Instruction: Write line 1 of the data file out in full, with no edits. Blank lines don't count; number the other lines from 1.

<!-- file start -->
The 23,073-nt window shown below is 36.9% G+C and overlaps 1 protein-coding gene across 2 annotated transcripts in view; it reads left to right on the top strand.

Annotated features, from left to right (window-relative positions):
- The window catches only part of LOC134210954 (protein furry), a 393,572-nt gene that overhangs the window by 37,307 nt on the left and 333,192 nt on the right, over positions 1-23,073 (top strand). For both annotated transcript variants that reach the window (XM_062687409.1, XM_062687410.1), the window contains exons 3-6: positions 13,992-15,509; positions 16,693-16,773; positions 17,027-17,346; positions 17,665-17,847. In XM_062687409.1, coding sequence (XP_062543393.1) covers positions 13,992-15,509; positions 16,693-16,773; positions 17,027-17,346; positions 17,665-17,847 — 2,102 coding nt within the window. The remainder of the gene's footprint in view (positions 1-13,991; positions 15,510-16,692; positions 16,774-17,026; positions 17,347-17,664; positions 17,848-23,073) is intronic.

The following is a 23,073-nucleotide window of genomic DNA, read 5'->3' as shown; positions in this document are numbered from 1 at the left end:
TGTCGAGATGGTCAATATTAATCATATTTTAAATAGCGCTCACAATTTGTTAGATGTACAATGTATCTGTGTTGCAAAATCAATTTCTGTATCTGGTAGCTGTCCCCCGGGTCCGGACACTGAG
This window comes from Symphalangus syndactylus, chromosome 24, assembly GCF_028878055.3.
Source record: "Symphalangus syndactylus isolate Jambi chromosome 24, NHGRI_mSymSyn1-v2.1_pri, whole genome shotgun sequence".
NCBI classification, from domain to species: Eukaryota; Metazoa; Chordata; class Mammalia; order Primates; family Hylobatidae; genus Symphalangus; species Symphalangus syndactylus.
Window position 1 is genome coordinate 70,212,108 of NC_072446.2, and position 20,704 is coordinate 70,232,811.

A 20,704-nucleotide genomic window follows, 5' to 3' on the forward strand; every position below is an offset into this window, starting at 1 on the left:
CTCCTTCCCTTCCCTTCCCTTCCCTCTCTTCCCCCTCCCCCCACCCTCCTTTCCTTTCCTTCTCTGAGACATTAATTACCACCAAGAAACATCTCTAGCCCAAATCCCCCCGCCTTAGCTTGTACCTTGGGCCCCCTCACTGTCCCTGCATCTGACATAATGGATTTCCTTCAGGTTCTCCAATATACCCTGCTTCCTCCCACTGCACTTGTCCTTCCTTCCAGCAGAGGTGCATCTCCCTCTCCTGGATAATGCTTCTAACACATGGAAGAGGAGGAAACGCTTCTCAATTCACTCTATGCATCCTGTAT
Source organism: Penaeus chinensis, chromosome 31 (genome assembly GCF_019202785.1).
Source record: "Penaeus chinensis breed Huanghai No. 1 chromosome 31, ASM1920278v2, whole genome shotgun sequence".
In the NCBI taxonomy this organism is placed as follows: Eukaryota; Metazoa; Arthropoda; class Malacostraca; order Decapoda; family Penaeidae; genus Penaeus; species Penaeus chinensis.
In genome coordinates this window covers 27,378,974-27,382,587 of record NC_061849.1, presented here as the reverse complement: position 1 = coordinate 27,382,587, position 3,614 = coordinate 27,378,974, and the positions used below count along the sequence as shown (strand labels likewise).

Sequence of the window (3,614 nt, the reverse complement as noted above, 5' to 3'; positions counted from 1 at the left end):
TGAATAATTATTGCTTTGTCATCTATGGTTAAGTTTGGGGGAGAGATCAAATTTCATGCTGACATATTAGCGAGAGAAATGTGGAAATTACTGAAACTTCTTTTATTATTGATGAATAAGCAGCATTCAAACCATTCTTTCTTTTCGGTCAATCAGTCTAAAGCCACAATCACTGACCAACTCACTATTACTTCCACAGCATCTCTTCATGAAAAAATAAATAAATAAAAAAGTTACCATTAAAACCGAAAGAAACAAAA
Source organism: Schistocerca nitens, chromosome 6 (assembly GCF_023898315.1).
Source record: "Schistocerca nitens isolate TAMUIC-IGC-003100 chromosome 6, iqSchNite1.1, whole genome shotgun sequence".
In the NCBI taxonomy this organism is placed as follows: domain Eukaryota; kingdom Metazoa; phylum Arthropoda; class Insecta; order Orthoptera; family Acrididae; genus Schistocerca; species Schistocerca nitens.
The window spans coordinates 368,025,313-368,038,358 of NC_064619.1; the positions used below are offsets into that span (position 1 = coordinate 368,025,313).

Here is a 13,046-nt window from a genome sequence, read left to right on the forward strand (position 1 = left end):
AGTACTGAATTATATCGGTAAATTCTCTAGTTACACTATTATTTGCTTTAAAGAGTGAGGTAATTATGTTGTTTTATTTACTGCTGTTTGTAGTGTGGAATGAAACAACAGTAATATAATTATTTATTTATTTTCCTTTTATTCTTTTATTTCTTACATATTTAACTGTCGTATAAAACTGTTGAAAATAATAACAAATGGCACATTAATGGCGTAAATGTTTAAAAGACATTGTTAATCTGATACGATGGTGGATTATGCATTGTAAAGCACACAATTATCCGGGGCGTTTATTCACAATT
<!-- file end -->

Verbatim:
The 23,073-nt window shown below is 36.9% G+C and overlaps 1 protein-coding gene across 2 annotated transcripts in view; it reads left to right on the top strand.